Your West Valley News: Valley & State

Valley & State

  • Poll: Immigration concerns rise with tide of kids

    McALLEN, Texas (AP) — For nearly two months, images of immigrant children who have crossed the border without a parent, only to wind up in concrete holding cells once in the United States, have tugged at heartstrings. Yet most Americans now say U.S. law should be changed so they can be sent home quickly, without a deportation hearing.A new Associated Press-GfK poll finds two-thirds of Americans now say illegal immigration is a serious problem for the country, up 14 points since May and on par with concern about the issue in May 2010, when Arizona's passage of a strict anti-immigration measure brought the issue to national prominence.Nearly two-thirds, 62 percent, say immigration is an important issue for them personally, a figure that's up 10 points since March. President Barack Obama's approval rating for his handling of immigration dropped in the poll, with just 31 percent approving of his performance on the issue, down from 38 percent in May.More than 57,000 unaccompanied immigrant children have illegally entered the country since October. Most of the children hail from Honduras, Guatemala and El Salvador, where gang violence is pervasive. Many are seeking to reunite with a parent already living in the United States.Since initially calling the surge an "urgent humanitarian situation" in early June, Obama has pressed Central American leaders to stem the flow and has asked Congress for $3.7 billion in new money to hire more immigration judges, build more detention space and process children faster.House Republicans on Tuesday put forward a bill costing $659 million through the final two months of the fiscal year that would send National Guard troops to the U.S.-Mexico border and allow authorities to deport children more quickly.

  • Arizona utility wants to install rooftop systems -- for free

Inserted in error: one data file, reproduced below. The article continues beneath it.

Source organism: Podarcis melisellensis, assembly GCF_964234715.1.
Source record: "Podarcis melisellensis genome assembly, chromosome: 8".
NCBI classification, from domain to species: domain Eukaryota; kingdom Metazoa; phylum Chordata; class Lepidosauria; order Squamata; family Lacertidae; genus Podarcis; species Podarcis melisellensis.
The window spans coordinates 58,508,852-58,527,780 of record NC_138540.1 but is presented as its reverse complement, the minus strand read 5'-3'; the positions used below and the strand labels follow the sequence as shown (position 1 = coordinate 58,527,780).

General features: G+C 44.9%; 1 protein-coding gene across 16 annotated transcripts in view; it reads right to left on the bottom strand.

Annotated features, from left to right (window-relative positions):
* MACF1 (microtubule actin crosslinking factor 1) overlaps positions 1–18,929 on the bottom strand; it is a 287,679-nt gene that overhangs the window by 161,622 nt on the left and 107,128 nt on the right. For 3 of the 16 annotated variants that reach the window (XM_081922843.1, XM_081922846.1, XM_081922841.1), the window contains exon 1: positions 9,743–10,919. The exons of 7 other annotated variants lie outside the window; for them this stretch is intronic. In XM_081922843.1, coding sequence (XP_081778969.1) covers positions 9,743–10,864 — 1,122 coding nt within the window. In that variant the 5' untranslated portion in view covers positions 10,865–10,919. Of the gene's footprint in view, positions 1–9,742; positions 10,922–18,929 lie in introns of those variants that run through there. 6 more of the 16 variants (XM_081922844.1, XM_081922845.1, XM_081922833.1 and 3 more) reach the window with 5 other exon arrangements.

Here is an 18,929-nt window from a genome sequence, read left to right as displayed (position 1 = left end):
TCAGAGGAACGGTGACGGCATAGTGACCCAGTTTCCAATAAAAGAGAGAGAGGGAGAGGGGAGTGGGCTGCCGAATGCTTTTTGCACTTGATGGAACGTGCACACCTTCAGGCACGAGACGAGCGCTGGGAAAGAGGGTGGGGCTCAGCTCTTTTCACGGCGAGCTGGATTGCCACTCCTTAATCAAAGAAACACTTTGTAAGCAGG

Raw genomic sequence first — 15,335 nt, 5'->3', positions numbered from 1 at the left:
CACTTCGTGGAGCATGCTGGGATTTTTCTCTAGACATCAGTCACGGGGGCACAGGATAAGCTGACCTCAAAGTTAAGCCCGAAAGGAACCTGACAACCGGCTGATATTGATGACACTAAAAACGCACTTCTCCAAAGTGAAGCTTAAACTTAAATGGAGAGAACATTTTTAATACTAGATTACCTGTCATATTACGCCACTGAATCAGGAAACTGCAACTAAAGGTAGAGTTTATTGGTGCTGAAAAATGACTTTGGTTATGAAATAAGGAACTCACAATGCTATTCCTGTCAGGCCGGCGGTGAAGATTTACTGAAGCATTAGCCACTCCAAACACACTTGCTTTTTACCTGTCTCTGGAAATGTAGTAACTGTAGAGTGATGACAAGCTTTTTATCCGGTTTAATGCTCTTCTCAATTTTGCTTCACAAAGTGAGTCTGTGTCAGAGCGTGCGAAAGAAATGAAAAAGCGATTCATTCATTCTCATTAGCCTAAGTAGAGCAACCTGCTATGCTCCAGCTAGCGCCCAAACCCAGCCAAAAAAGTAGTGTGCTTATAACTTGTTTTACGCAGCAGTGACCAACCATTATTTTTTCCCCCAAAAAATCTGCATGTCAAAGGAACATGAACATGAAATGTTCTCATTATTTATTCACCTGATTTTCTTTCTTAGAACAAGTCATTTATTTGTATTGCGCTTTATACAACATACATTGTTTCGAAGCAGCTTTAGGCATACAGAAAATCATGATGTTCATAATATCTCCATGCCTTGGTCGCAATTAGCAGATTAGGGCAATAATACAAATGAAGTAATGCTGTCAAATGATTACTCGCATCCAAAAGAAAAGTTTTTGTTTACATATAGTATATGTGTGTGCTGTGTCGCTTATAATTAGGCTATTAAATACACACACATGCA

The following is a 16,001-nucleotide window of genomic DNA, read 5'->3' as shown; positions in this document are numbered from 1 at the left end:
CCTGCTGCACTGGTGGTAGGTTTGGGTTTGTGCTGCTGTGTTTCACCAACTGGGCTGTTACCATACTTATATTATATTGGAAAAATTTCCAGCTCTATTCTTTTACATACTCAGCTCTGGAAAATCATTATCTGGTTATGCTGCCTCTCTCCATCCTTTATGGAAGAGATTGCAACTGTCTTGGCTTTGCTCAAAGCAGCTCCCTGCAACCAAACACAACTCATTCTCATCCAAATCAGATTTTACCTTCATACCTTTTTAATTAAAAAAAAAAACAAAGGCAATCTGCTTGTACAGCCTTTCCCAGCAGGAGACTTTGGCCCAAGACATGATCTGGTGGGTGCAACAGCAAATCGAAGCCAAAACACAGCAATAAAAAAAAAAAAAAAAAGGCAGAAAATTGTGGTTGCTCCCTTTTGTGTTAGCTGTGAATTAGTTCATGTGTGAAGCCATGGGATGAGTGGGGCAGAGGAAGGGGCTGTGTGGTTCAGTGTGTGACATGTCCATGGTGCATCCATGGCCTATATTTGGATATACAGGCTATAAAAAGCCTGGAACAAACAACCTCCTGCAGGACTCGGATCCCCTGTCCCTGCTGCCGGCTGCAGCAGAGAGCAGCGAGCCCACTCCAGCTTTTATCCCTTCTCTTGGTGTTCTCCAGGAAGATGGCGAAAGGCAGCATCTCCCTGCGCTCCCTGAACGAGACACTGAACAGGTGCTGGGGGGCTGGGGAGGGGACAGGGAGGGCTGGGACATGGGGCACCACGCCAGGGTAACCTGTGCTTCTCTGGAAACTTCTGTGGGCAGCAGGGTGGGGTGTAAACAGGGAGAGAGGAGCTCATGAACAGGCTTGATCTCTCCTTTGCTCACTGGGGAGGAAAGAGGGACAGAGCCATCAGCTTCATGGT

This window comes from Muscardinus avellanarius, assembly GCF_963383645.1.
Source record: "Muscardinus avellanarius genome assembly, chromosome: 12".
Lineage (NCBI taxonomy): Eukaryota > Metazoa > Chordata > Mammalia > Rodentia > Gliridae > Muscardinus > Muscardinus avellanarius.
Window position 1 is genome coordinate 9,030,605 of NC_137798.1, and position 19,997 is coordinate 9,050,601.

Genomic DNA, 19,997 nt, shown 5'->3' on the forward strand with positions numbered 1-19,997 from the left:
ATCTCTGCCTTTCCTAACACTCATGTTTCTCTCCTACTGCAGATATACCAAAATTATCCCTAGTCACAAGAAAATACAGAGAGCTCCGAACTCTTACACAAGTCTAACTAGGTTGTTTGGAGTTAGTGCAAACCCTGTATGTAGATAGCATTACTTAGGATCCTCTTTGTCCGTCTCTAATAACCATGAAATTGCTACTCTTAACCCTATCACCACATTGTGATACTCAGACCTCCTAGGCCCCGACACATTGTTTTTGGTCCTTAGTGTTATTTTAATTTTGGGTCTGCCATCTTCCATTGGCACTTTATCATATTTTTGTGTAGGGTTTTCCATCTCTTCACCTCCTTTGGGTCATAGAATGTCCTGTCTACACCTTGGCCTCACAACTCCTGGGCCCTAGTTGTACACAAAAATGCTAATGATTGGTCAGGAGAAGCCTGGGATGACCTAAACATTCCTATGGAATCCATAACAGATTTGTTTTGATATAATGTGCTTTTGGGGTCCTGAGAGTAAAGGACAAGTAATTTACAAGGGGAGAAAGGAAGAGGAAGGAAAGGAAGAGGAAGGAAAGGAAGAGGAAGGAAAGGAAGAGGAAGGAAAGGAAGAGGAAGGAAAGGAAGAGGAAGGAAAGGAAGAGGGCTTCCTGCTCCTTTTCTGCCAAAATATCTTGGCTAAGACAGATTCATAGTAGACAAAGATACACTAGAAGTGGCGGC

PHOENIX (AP) — A major Arizona utility wants to install rooftop solar panels on thousands of homes for free. If approved by state regulators, the request filed Monday by Arizona Public Service Co. would allow the Phoenix-based company to put rooftop systems on 3,000 homes. APS says its proposal is a way to provide access to solar for consumers who can't afford to buy or lease a rooftop system and for APS to satisfy mandates for renewable energy use. Under the proposal, consumers would get savings through monthly credits and APS would pay for installation and maintenance. APS says its alternative to generating power on customers' rooftops would be to build a large-scale solar plant. The Arizona Solar Energy Industry Association says APS' proposal would be competition because solar companies' customers aren't subsidized.

  • Ariz. high court defers to judge on forged petition signatures ruling

    PHOENIX — The Arizona Supreme Court says it deferred to a judge's findings in ruling that a Republican challenger to a prominent legislator could stay on the ballot though the challenger's nominating petitions included forged signatures.In a decision with huge implications for future elections, the justices acknowledged there was evidence that seven signatures on two of the nominating petitions for state Senate candidate Toby Farmer had been forged. And Farmer himself had signed the back of the petitions saying he had personally witnessed the signings.Based on that, incumbent Don Shooter, R-Yuma, who brought the challenge, asked the court to disqualify Farmer from running.But the justices, in the unsigned unanimous ruling, said evidence of forgery was not enough to prove that Farmer himself knew the signatures were false. And they pointed out that Farmer -- who Shooter's lawyers did not call as a witness -- presented evidence from a handwriting expert that the forged signatures were not from Farmer.Maricopa County Superior Court Judge John Rea had rebuffed Shooter's bid to declare that Farmer knew of the forgeries. The high court had refused, in a brief expedited order, to disturb that ruling, clearing the way for Farmer to be on the Republican primary ballot.Today's opinion explains the court's reasoning.


  • U.S. accuses Russia of violating 1987 missile treaty